For years the medical community has worked to understand the nature of addiction. For some time it has been accepted that addiction is a disease. It is only in recent decades that the scientific community has found evidence of the role genetics play in the development of addiction. Not everyone who has a family history of addiction will develop a substance abuse disorder. However, the evidence suggests that addiction is hereditary.
Having a family history of addiction means that a person may have a genetic predisposition for developing the disease. But addiction is a complicated combination of hereditary and environment factors. Recent advances in epigenetics — the study of how environment influences gene expression — have provided new insights into the understanding of how and why a person may develop a substance abuse disorder.
Why Is Addiction Hereditary
There is a part of the brain called the mesolimbic dopamine pathway that is activated when drugs and alcohol are consumed. This “reward system” is a carryover from our early ancestry. We once needed more carbohydrates and sugars in order to survive famines and droughts. This was once key to the survival of human beings. Unfortunately, what was once a hereditary advantage is now a primary factor in addiction.
Scientists discovered this reward system in the 1950s. More recently they have been able to isolate certain gene groups that are responsible for the development of certain types of addiction. By comparing the DNA of family members who abuse alcohol and drugs with those who do not, scientists have been able to isolate certain key genes that play a role in certain addictions. For example, individuals who no Htr1b serotonin receptor are more susceptible for risk of addiction to alcohol.
Humans are all an expression of the combination of genes passed down from our families. When someone has multiple “addiction genes” the likelihood of developing a substance abuse disorder is higher. As with other chronic diseases, heredity plays is a key factor in the development of addiction.
Nature vs Nurture: The Role Environment Plays
When it comes to addiction, it is not so much nature versus nurture as it is nature and nurture. While someone may have a genetic predisposition for developing an addiction, the environment that they live in plays a significant role in the onset of addiction. People who have no family history of substance abuse, but grow up in a home where trauma, dysfunction, or addiction are present are at a higher risk of developing substance abuse issues later in life. This is especially true during pivotal ages where attachments and coping techniques are developing.
Recent epigenetic research has shown that the environmental influence on gene expression. It shows our inherited traits. The studies show that the environment can have an impact on whether or not a person will develop an addiction. There can be a genetic tendency for addiction. However, if the home environment is stable addiction may not become a problem. Alternatively, a predisposition for addiction can lead to exaggerated stress responses. This is a result of inherited traits. It can be triggered as a result of early traumatic or stressful events. This leads to epigenetic changes that result in addiction.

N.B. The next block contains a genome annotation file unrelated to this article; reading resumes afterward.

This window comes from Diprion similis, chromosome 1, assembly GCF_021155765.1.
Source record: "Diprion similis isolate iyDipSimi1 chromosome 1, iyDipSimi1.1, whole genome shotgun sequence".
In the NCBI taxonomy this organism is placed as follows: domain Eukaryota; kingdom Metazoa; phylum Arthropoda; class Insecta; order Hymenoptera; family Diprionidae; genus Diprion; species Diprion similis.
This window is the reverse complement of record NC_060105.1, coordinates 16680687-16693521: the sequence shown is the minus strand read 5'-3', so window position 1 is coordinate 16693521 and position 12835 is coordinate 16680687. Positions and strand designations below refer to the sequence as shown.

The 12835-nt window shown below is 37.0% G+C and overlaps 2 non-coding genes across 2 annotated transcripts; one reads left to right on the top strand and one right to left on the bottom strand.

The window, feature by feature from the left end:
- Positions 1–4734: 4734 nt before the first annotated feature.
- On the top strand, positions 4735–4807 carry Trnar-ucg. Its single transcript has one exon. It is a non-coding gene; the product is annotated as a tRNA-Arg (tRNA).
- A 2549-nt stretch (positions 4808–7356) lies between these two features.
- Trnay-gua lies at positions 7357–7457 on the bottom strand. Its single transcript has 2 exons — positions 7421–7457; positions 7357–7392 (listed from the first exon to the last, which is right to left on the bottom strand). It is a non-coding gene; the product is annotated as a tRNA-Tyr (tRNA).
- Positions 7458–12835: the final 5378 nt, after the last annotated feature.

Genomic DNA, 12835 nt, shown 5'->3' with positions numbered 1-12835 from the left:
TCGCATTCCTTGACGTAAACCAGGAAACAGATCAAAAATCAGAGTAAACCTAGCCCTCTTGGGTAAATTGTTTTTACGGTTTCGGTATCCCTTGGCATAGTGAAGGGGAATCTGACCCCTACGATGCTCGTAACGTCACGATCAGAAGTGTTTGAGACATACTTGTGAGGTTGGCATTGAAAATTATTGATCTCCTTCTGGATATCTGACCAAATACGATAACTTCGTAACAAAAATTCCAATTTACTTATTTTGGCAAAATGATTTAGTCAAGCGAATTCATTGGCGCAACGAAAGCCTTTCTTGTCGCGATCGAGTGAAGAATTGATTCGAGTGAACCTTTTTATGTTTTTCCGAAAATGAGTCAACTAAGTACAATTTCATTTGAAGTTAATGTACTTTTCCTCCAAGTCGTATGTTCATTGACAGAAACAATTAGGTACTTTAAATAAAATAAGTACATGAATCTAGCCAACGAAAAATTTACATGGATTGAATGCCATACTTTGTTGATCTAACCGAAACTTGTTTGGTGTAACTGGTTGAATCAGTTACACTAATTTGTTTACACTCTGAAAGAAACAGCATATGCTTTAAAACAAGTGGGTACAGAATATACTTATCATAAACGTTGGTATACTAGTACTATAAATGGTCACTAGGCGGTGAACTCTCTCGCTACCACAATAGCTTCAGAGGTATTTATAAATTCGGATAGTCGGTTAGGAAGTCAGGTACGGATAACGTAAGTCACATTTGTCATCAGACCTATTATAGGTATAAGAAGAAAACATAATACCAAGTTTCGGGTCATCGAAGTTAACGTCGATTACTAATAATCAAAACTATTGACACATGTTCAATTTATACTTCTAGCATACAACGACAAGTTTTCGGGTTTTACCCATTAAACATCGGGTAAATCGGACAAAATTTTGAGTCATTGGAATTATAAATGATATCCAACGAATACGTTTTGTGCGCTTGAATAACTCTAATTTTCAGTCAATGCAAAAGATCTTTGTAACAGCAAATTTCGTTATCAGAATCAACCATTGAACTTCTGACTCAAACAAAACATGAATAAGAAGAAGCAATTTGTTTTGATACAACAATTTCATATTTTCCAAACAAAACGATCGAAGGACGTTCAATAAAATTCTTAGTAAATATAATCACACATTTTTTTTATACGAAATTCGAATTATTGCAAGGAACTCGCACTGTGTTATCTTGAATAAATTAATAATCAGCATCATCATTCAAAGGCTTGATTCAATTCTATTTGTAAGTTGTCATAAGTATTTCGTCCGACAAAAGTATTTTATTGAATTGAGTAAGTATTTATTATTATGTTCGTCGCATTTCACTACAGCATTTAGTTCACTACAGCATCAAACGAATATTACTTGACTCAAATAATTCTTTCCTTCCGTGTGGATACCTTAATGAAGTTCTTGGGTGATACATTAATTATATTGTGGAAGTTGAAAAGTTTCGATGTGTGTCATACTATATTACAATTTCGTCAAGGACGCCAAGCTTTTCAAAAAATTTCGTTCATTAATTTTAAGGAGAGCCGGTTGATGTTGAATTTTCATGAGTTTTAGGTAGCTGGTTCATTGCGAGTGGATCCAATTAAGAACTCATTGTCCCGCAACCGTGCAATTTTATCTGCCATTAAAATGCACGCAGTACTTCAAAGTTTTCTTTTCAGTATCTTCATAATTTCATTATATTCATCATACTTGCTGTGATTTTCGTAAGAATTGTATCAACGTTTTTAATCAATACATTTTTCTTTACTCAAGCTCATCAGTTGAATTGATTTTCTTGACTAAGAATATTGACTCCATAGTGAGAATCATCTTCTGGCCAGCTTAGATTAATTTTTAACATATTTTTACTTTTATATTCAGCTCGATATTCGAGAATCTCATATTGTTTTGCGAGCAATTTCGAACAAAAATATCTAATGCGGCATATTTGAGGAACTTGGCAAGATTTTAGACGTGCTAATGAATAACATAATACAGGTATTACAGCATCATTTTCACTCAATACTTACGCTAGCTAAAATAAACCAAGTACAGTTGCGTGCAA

Other environmental factors that normalize unhealthy behavior can increase the risk of developing addiction issues, such as:
- Family dynamics
- Peer groups
- Social pressure
- Media exposure
According to the American Academy of Addiction Medicine (ASAM) “addiction is a treatable, chronic medical condition involving complex interactions among brain circuits, genetics, the environment, and an individual’s life experience.” Because we understand that addiction is a chronic disease, treatment begins with discussing family history, environment, and length of the addiction. Addiction treatment is designed to manage the disorder during recovery, and maintain sobriety after treatment. Evidence-based addiction treatments include:
Medication-Assisted Treatment (MAT) — MAT is comprehensive program that uses a combination of FBA-approved medications and therapy for an individualized whole person approach for treating addiction.
Cognitive Behavioral Therapy (CBT) — CBT is treatment designed to help people recognize addiction issues, learn coping skills to avoid risky behaviors. It can also help patients learn to recognize situations that might lead to relapse. CBT is often paired with other treatment methods. It is especially useful for treating co-occurring mental health disorders.
Peer Support Groups — For almost a century, groups like Alcoholics Anonymous have helped thousands of recovering addicts find and maintain sobriety. Peer support groups offer newly recovering addicts emotional support, practical tips for maintaining sobriety, and a community of people who are going through the same thing.
Treatment for Substance Abuse Disorder in Lauderhill, Florida
Addiction is a disease that not only affects families, but runs in them. Substance abuse disorder is a chronic condition that requires a unique individualized treatment plan. At The Healing Place we use evidence-based treatments to get you on the road to recovery.
If you order someone you know is struggling with addiction, contact us now to find out which treatment options are best for your individual needs. Our team of caring addiction treatment professionals are ready to help end the cycle of addiction.